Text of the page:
1. Identify. Identify what exactly should be protected. For that, cyber experts should regularly scan the organization’s IT footprint.
  2. Protect. Take appropriate precautions to avert a cyber security event. To mitigate the risk, employee devices should have protection solutions that automatically block cyber intrusions.
  3. Respond. Have a plan in case of a cyber attack. It allows cybersecurity professionals to act fast and efficiently when a breach is detected.
  4. Recover. Back up critical servers to recover damaged devices quickly and get back to work without significant losses.

4. Form the organizations’ cybersecurity culture

It’s the board’s responsibility to raise awareness about the importance of cybersecurity. Here are three steps corporate directors can take to ensure strong cybersecurity culture:

1. Promote cyber-hygiene from the top down:

  • Encourage an executive director and other board members to be the first to integrate cybersecurity practices. 
  • Encourage your executives to take part in cybersecurity training.

2. Avoid confusion:

  • Communicate clear and transparent cybersecurity requirements to employees.
  • Have a clear and easy system for reporting any suspicious activity to your cybersecurity team.
  • Make training engaging and worth employees’ time. 

3. Implement a strategy of zero trust:

  • Explain to employees how cybersecurity affects both personal privacy and customer data.
  • Explain to employees that businesses can be held publicly accountable for any violations or breaches.

Board of directors cybersecurity principles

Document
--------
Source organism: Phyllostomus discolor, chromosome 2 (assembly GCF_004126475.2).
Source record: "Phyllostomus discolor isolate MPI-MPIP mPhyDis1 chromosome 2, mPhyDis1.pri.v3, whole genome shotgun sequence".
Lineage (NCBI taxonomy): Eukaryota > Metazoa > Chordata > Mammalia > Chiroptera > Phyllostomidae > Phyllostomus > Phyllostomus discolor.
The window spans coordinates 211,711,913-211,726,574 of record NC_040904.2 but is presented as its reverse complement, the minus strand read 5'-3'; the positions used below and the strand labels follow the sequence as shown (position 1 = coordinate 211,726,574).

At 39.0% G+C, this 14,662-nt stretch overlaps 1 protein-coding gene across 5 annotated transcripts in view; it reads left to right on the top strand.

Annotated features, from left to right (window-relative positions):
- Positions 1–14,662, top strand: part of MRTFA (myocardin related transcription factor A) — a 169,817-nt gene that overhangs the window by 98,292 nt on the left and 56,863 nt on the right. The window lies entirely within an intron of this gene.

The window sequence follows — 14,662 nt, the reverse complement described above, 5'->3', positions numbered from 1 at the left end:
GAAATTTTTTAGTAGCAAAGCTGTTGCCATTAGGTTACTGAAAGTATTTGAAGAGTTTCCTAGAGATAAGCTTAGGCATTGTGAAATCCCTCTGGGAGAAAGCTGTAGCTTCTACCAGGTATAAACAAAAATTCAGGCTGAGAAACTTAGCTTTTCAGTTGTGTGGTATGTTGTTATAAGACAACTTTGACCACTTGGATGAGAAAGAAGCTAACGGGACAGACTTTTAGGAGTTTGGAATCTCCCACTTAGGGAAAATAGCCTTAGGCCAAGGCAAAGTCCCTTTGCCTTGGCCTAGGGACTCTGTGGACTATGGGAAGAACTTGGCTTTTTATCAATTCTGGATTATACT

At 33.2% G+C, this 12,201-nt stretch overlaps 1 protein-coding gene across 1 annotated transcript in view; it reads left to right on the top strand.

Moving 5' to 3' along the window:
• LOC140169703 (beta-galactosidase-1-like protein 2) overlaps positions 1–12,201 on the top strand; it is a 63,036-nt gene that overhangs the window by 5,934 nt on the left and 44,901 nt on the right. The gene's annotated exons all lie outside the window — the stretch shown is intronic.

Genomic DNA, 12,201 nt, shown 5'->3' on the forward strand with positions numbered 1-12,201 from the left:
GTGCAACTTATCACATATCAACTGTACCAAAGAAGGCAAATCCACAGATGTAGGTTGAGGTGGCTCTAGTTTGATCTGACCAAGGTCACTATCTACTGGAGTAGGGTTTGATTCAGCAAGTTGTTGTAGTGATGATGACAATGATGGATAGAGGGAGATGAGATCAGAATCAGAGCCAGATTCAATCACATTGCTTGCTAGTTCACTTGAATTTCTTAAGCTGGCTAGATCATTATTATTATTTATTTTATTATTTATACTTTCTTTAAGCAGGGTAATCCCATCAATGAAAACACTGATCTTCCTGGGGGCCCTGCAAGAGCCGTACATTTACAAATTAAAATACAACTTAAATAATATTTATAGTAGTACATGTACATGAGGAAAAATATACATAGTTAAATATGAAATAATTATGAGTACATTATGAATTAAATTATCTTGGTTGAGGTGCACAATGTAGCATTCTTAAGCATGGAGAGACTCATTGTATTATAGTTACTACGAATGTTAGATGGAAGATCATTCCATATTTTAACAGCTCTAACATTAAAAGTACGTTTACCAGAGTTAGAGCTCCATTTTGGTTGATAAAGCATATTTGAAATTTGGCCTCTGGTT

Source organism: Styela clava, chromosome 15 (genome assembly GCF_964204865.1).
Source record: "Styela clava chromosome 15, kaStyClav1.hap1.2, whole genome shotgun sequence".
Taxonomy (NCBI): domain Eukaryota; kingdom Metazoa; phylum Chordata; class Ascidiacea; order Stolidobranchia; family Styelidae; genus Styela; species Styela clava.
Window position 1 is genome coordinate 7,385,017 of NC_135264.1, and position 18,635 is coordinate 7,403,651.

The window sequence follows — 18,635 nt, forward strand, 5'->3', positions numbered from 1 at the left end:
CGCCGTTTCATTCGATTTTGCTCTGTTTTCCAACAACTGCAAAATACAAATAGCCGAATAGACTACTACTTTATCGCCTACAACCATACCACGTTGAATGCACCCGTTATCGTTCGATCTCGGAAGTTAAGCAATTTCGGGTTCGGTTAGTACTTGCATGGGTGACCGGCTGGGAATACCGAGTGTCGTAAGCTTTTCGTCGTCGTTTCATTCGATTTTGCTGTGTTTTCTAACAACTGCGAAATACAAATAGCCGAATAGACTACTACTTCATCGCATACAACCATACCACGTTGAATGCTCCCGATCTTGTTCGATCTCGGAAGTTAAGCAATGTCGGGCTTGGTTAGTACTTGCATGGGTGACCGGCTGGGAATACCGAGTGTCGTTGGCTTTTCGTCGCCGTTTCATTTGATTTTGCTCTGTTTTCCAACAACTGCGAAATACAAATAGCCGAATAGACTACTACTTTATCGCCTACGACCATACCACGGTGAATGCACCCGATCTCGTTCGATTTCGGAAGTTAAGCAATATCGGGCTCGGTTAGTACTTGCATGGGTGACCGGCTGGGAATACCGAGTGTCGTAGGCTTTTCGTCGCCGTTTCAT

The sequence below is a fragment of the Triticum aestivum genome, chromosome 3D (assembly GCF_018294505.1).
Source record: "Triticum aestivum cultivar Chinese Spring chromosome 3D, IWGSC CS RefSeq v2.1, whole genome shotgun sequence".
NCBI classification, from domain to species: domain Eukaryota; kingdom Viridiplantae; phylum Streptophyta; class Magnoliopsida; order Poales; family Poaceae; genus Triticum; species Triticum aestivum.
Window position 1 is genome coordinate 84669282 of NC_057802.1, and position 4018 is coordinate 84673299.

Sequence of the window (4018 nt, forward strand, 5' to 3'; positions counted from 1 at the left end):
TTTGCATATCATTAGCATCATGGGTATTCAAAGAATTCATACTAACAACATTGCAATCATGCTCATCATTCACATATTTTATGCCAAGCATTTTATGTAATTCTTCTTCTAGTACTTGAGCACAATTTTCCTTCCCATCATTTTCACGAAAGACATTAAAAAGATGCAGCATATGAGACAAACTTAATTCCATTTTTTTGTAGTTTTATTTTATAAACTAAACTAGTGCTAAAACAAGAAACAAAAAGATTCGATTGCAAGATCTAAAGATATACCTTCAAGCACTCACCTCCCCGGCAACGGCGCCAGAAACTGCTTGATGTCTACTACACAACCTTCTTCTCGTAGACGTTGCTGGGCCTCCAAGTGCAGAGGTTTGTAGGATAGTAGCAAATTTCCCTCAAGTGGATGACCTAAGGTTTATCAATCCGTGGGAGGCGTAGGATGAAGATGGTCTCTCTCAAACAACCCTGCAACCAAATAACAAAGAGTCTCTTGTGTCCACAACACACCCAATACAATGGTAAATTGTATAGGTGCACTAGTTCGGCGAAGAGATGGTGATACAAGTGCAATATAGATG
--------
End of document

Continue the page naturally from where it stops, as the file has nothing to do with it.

Here are the major board of directors cybersecurity principles:

  • See cybersecurity as a strategic business enabler
  • Align cyber-risk management with business needs
  • Encourage systemic resilience and collaboration
  • Incorporate cybersecurity expertise into board governance

See cybersecurity as a strategic business enabler

Cybersecurity is more than just a preventive measure. It can help a business grow.

Here’s why the board of directors cybersecurity is so important:

  • Productive business. A reliable incident response plan ensures an organization can reduce the disruption to operations in case of a cyber attack.
71% of executives say that cybersecurity concerns impede innovation in their organization.

Align cyber-risk management with business needs

Many companies struggle to align their cyber risk management activities with business strategies. But to make a business grow and expand, organizations should create partnerships between business leaders and those responsible for managing enterprise cyber risk. Here’s how to achieve it:

  • Gather a cyber governance committee. It can include key stakeholders and cybersecurity experts that together can develop cyber risk management strategies. 
  • Enhance the role of the CISO. A CISO should ensure that the objectives of the organization’s cybersecurity program are aligned with its business goals. Another CISO’s responsibility is to make communication between security staff and key stakeholders clear and straightforward.

Encourage systemic resilience and collaboration

According to the World Economic Forum findings, the risk of cybersecurity failure represents a critical global threat in both the short and long term. This means that since modern organizations are highly interconnected, the cyber threat landscape goes far beyond one enterprise and can affect entire industries and sectors.

That’s why systematic resilience and collaboration should be encouraged. Here’s what can be done:

  • Develop peer networks to share best corporate governance practices across your industry.
  • Ensure management has plans for effective collaboration with the public sector on improving cyber resilience.
  • Encourage management participation in industry information-sharing platforms.

Incorporate cybersecurity expertise into board governance

To ensure an organization’s cybersecurity, corporate boards should continually expand their own knowledge and expertise. For example, they can:

  • Communicate with internal stakeholders who can share their experience and help make decisions on cybersecurity.
  • Seek recommendations and help from third-party advisers.
  • Conduct audits and reviews of cybersecurity strength by independent third parties.
  • Keep the board up-to-date on recent cyber incidents, trends, and vulnerabilities.

How the board of directors can prepare for the new cybersecurity rules